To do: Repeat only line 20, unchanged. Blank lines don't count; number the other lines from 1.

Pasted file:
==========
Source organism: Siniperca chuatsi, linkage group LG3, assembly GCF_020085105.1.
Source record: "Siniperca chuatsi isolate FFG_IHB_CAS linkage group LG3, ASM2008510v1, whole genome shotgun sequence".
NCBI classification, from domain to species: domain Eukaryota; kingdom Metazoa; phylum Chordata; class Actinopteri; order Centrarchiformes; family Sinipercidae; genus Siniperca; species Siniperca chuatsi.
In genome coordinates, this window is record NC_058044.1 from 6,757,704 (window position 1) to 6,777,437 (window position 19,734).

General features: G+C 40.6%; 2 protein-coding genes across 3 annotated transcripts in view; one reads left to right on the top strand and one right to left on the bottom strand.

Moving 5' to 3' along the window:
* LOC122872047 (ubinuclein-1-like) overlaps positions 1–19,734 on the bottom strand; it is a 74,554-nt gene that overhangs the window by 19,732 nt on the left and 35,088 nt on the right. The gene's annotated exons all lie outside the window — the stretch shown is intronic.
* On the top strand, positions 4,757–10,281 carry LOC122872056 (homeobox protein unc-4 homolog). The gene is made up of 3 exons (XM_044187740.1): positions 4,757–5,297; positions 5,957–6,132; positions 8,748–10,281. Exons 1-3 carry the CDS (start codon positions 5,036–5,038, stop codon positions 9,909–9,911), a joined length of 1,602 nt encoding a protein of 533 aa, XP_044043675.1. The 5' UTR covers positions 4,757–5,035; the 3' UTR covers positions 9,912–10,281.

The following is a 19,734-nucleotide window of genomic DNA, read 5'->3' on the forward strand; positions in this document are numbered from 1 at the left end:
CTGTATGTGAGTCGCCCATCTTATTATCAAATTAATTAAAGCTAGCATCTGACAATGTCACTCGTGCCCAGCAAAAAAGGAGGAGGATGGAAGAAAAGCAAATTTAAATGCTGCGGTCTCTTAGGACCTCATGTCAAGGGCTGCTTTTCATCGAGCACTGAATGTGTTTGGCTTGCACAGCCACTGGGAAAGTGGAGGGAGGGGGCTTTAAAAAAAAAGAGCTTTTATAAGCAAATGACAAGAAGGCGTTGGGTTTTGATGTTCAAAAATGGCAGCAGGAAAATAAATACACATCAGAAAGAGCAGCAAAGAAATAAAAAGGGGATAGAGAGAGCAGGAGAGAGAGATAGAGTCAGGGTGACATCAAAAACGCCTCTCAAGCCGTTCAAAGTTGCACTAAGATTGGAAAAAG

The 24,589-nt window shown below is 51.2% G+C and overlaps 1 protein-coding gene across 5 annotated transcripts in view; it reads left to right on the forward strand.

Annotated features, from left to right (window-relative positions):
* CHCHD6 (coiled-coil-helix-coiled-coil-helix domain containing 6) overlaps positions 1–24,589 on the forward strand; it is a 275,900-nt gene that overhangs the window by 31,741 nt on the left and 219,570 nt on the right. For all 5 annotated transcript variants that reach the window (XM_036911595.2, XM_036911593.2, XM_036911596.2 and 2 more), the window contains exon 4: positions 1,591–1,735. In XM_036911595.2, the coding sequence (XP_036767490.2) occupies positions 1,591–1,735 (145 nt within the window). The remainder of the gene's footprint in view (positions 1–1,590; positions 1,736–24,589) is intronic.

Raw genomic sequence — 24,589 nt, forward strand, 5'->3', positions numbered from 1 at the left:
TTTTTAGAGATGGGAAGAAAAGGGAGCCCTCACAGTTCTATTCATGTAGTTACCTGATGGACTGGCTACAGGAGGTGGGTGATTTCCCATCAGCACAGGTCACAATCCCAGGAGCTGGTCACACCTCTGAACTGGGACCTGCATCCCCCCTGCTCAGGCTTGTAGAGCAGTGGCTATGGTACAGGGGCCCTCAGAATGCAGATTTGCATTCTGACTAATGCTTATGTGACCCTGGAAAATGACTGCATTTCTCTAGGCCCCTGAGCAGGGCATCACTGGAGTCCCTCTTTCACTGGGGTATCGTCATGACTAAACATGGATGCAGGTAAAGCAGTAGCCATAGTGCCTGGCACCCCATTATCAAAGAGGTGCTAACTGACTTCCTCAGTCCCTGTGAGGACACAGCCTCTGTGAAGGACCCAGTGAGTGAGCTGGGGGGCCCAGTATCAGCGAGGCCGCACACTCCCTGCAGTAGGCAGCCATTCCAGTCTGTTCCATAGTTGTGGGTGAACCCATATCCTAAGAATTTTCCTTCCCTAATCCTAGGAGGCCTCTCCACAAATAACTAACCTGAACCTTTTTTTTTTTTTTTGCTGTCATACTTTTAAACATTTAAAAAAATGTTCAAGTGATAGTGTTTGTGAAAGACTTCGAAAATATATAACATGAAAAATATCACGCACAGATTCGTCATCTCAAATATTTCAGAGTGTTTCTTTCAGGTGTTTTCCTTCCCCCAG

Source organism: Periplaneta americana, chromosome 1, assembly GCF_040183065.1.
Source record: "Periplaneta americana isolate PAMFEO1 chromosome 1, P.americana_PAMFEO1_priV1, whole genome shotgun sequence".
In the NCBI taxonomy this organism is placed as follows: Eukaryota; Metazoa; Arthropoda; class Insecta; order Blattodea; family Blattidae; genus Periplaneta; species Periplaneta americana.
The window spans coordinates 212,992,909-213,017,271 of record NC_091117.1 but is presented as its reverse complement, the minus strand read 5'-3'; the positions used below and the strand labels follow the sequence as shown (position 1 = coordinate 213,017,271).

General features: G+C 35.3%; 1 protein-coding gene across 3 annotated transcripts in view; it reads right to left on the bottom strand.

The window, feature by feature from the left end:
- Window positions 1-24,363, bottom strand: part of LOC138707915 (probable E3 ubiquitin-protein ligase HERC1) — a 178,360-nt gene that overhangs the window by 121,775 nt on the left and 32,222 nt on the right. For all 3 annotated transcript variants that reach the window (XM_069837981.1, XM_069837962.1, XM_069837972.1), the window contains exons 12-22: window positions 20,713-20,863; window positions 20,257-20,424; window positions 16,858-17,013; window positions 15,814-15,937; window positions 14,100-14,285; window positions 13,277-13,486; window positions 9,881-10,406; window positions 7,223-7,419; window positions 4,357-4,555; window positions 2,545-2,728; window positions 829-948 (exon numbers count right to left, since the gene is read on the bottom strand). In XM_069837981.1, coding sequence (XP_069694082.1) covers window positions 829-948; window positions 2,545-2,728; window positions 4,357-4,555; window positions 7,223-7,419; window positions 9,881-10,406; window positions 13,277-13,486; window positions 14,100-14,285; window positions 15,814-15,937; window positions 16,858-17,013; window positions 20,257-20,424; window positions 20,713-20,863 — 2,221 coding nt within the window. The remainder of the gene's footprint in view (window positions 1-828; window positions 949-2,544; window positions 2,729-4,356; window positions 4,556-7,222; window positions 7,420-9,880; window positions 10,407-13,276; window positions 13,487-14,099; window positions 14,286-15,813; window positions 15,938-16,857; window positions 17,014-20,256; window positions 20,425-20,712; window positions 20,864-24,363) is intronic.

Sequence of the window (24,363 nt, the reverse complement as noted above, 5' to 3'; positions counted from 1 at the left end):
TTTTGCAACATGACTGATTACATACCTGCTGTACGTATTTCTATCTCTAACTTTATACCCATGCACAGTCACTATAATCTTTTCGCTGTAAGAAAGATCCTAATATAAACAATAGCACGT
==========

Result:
General features: G+C 35.3%; 1 protein-coding gene across 3 annotated transcripts in view; it reads right to left on the bottom strand.